_{
s
} is the gravitational parameter (GM) constant of the Sun, *μ*
_{
m
} is the GM constant of Mars and *μ*
_{
i
} is the GM constant of the planet *i*.
${\bf w}_v $
is the noise.

The measurements used in this study are angles between the Line Of Sight (LOS) of Mars, Deimos, Phobos and the stars as shown in Figure 5, and the measurement model is given by

where ${\bf s}_1 $ , ${\bf s}_2 $ , ${\bf s}_3 $ are the position vectors of the navigation stars in the Sun-centred inertial frame, which are obtained from the star catalogue by star identification. ${\bf r}_{pp} $ and ${\bf r}_{pd} $ are the position vectors of the probe relative to Phobos and Deimos respectively.

### 3.2. System Models in the Mars-centred Inertial Frame

When the probe is approaching Mars, its orbit motion can also be seen as a perturbation motion with Mars as the central body. Thus, the expression of the probe's dynamic model given in the Mars-centred inertial frame is shown as follows.

where
${\bf r}_{mp} $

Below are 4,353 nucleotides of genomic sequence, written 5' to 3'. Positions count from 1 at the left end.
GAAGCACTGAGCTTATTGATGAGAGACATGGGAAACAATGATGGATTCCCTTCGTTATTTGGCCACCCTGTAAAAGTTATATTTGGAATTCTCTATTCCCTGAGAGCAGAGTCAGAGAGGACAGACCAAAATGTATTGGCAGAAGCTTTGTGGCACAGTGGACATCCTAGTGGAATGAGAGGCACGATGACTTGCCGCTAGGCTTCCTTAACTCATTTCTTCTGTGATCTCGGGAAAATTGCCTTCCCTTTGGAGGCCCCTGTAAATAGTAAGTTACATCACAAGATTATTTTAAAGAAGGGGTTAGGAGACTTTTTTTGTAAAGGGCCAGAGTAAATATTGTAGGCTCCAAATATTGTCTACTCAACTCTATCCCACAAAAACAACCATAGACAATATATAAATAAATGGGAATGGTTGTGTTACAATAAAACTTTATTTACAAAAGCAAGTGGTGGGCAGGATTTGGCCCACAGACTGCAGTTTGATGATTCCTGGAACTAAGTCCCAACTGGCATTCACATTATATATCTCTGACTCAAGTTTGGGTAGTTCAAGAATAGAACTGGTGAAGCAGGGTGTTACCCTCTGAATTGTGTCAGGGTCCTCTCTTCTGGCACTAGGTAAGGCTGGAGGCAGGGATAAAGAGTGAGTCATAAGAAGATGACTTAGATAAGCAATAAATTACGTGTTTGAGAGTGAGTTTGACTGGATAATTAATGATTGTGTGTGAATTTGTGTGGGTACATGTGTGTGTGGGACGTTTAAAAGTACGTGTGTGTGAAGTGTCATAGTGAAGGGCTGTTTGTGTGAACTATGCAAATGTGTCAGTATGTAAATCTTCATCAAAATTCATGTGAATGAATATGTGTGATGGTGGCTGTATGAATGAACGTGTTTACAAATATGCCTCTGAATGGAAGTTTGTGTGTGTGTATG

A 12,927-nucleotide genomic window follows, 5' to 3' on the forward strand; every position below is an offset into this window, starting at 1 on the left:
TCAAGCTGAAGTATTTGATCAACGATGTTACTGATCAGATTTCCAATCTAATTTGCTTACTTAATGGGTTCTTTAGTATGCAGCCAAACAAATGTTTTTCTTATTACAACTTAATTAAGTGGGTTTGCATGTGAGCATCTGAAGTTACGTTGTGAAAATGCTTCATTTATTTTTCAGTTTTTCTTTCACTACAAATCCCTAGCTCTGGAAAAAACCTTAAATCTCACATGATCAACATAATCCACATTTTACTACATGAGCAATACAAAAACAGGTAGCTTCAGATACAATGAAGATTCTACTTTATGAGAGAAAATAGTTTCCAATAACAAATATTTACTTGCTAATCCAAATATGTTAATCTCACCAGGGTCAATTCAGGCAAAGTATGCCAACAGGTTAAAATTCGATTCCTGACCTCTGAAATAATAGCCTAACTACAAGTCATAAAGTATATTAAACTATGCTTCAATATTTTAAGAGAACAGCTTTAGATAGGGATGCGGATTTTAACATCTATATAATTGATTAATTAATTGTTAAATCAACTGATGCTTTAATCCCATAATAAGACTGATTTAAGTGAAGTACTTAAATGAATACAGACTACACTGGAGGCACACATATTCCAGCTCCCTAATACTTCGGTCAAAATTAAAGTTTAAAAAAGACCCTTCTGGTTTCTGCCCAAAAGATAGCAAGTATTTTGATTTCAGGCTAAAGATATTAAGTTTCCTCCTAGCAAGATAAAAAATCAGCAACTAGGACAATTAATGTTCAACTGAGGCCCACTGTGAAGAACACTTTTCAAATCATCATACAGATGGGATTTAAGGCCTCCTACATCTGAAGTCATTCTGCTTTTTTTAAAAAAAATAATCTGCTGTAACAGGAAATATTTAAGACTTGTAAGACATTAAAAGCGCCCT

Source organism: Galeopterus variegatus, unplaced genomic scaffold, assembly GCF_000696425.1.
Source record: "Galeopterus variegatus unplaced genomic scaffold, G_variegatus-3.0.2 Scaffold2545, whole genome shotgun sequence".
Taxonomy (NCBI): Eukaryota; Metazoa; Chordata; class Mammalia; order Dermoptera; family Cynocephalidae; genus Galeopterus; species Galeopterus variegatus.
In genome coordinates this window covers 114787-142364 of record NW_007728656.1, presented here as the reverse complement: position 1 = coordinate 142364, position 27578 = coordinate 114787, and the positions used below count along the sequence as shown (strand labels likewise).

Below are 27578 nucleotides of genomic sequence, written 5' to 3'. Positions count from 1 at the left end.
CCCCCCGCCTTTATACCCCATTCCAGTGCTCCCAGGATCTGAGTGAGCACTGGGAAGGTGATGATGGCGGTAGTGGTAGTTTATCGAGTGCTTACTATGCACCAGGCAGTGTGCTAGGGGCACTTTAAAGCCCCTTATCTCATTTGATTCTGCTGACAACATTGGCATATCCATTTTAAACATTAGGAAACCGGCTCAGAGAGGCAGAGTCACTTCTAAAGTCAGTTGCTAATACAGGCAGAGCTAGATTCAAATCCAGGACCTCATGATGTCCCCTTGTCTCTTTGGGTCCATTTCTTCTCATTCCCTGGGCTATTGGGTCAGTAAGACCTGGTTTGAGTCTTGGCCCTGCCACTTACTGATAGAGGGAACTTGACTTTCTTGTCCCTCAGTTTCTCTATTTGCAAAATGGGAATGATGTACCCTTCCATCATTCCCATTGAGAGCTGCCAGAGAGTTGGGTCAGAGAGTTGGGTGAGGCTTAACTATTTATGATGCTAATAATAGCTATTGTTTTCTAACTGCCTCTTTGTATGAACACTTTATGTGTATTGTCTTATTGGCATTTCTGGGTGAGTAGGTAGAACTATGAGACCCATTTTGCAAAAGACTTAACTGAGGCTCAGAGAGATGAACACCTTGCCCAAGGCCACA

and
${\bf v}_{mp} $
are the position and velocity vectors of the probe relative to Mars.
${\bf r}_{ms} $
is the position vector of the Sun relative to Mars.
${\bf r}_{ps} = {\bf r}_{ms} - {\bf r}_{mp} $
is the position vector of the probe relative to the Sun.
${\bf r}_{mi} $
is the position vector of the planet *i* relative to Mars, which represents Mercury, Venus, Earth, Jupiter, Saturn, Uranus and Neptune, respectively.
${\bf r}_{pi} = {\bf r}_{mi} - {\bf r}_{mp} $
is the position vector of the probe relative to the planet *i*.

The measurement model in the Mars-centred inertial frame is similar to the model in the Sun-centred inertial frame, as shown in Equation (6). The difference is that ${\bf r}_{pm} $ , ${\bf r}_{pd} $ , ${\bf r}_{pp} $ and ${\bf s}_1 $ , ${\bf s}_2 $ , ${\bf s}_3 $ are expressed in the Mars-centred inertial frame.

### 3.3. Filter Method

The process and measurement model of CNS is usually nonlinear as shown above. To solve this problem, the Unscented Kalman Filter (UKF) (Julier and Uhlmann, Reference Julier and Uhlmann1997) is used in this paper.

## 4. INFLUENCE OF THE MARS EPHEMERIS ERROR ON THE CNS DURING THE MARS APPROACH PHASE